King Tuff, aka Kyle Thomas, lives up to the expectations of his name. The fuzzed-out proto-metal rocker plays with the kind of garage band intensity that blends a ’60s pop sensibility with loads of harmonized leads, and an acerbic wit to boot. King Tuff is part of the lineup this weekend at Forecastle (Port Stage, Sunday, 8:15 p.m.), so we caught up with him to dig into the fundamentals of his sound and history and his answers don’t disappoint.
LEO: How did you start as King Tuff? How did your band come together?
Kyle Thomas: I started using the name King Tuff when I was writing pop songs as a teenager. It wasn’t until many years later that I got an actual band. It came together by magnets.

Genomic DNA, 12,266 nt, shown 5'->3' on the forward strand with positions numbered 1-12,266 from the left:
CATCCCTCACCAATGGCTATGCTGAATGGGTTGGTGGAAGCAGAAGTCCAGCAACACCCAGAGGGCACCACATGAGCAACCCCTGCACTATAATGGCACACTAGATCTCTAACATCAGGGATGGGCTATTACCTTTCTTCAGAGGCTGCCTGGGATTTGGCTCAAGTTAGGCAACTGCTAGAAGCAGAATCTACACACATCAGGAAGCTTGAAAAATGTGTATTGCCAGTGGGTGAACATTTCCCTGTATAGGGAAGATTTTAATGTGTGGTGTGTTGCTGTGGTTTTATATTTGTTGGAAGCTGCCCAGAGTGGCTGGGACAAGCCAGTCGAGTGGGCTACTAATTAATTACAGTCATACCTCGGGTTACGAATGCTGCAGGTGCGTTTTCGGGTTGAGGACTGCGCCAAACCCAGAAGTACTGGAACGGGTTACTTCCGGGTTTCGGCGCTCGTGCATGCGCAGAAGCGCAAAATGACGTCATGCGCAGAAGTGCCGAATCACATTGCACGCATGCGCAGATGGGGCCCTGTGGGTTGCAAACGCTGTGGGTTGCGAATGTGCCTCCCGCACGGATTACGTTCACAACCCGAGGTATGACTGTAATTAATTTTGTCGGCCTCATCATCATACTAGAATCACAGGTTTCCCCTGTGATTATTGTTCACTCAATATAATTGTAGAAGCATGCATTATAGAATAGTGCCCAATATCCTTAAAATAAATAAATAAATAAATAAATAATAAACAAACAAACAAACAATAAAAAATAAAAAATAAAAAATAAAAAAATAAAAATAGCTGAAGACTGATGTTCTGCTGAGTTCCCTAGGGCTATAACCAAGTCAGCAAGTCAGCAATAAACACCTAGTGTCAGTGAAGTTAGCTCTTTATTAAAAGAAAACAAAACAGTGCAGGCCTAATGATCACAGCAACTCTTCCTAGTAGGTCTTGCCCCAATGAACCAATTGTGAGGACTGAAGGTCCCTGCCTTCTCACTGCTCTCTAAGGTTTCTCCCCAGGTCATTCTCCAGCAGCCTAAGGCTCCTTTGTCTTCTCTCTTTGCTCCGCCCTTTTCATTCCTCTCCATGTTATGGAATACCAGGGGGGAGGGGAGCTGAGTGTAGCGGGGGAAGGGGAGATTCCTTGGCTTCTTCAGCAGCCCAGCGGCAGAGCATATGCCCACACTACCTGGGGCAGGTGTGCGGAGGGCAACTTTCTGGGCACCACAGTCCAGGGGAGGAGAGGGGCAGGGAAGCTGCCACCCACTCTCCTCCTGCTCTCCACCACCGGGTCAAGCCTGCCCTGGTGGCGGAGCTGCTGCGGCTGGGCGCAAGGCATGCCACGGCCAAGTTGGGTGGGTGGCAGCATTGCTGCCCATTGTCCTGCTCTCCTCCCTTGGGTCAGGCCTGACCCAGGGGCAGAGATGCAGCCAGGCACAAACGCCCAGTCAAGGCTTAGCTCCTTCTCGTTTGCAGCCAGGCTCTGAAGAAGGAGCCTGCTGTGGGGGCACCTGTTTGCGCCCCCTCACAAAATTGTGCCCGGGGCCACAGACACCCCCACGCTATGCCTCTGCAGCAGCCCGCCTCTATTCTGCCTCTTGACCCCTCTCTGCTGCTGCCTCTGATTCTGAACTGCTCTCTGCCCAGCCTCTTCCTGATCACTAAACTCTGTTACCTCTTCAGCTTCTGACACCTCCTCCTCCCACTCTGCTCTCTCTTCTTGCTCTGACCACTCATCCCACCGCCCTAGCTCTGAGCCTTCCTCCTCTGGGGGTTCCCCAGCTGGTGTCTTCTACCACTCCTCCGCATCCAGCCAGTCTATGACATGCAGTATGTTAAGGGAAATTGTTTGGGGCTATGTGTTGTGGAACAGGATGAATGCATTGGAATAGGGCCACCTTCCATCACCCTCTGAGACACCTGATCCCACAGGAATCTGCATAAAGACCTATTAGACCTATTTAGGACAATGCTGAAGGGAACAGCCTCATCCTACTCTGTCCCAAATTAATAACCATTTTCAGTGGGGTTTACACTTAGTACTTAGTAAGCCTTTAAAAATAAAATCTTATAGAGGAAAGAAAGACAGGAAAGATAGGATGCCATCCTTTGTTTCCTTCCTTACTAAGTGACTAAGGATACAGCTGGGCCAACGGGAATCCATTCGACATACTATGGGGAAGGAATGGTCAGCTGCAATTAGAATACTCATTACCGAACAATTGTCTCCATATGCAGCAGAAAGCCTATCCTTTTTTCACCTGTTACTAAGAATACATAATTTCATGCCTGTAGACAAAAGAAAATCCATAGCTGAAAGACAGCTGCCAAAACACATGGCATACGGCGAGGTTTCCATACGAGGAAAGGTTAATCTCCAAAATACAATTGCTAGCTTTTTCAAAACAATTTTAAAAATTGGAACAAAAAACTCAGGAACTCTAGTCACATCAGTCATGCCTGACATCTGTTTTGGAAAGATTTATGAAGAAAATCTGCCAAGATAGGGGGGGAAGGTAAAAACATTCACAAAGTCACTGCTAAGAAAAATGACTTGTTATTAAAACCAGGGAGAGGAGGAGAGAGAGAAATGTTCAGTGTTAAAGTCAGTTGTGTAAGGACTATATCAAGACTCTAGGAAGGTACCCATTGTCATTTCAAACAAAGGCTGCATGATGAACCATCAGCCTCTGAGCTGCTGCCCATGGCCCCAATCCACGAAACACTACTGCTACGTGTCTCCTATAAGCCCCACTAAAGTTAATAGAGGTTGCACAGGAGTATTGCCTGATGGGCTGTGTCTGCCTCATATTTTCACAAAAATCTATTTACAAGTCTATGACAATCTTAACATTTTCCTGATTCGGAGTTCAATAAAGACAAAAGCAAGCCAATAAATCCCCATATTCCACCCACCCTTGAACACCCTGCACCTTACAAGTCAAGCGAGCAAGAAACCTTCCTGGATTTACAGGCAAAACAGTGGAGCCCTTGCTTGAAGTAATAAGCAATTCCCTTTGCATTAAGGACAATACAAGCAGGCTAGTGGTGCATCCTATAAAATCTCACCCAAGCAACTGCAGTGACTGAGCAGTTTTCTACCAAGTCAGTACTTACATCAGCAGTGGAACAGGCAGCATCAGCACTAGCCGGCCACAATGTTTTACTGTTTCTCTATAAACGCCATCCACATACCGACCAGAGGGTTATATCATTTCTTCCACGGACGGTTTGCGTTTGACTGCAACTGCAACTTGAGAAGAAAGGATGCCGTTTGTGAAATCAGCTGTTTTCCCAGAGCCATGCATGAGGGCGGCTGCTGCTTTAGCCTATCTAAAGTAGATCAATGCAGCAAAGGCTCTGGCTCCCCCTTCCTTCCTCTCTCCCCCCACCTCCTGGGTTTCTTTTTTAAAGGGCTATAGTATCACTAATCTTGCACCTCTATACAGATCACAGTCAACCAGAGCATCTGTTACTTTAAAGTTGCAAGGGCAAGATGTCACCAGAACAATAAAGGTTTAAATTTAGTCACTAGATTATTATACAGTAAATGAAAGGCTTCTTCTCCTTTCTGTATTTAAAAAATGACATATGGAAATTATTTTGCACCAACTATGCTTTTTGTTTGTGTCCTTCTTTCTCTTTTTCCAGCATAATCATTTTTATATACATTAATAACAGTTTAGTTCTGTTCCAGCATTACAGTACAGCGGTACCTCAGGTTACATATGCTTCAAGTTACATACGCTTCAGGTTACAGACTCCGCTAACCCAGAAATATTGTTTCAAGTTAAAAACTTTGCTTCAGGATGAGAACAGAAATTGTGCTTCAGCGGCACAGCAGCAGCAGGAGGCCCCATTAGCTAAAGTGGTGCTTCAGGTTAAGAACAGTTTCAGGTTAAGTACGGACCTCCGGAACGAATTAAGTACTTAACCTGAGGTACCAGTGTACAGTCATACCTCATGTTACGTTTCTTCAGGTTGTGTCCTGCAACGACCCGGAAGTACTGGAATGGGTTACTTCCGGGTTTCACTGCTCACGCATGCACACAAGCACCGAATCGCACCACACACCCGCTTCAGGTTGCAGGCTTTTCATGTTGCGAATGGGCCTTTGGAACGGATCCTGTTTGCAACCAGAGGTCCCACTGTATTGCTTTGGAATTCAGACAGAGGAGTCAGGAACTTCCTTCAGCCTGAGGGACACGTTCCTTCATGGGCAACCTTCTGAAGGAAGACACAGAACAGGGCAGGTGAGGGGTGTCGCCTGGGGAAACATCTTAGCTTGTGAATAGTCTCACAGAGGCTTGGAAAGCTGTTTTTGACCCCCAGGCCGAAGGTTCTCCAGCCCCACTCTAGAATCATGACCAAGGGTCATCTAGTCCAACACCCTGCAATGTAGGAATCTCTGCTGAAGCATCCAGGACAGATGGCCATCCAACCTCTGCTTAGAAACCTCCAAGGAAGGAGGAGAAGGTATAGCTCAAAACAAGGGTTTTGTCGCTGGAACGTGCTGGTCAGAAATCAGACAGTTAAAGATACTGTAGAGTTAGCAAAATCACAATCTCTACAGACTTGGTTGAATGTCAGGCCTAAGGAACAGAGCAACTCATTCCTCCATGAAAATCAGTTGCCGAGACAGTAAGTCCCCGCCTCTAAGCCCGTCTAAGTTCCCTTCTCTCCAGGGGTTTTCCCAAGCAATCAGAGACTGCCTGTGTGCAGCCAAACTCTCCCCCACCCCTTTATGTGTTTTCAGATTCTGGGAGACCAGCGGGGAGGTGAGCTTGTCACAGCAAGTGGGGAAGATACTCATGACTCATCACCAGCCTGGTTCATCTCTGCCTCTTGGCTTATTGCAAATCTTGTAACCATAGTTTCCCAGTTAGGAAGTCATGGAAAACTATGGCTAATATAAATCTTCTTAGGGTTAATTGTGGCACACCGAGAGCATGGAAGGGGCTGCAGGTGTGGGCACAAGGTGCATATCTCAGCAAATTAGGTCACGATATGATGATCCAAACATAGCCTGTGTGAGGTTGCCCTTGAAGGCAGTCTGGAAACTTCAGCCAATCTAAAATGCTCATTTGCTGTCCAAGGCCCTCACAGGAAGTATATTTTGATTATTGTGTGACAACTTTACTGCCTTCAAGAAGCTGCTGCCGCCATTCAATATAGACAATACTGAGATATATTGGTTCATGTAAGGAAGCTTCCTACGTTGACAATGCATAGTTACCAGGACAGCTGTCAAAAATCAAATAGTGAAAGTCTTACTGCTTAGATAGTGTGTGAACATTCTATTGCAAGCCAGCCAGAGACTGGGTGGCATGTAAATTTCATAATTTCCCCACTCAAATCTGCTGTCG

LEO: How does the recording of “Black Moon Spell” differ from your previous efforts?
KT: It was the first record we made together as a band. It’s different because we were all older and chubbier then. We are young and hot now.
LEO: How did you come to work with Burger Records? What about Sub Pop? What obligations do you have working with a record label? How does working with a record label affect your work if at all?
KT: I just followed the magic rabbits and they led me to all these wonderful people.
LEO: Do you enjoy recording? Do you use the studio to help you write, or do you try and have everything planned out going in?
KT: I love it, and it also makes me want to chop my own head off.
LEO: How do you compose music? Do the lyrics come first, or does the music? How do you balance the two?
KT: First, I make some cinnamon raisin toast and I put a lot of butter on it so it melts in nice and deep and then I squeeze some OJ with one of my giant man hands and then I wink at the rats and raccoons in my yard and then the song is done.
LEO: What constitutes a good live show?
KT: Bodily fluids.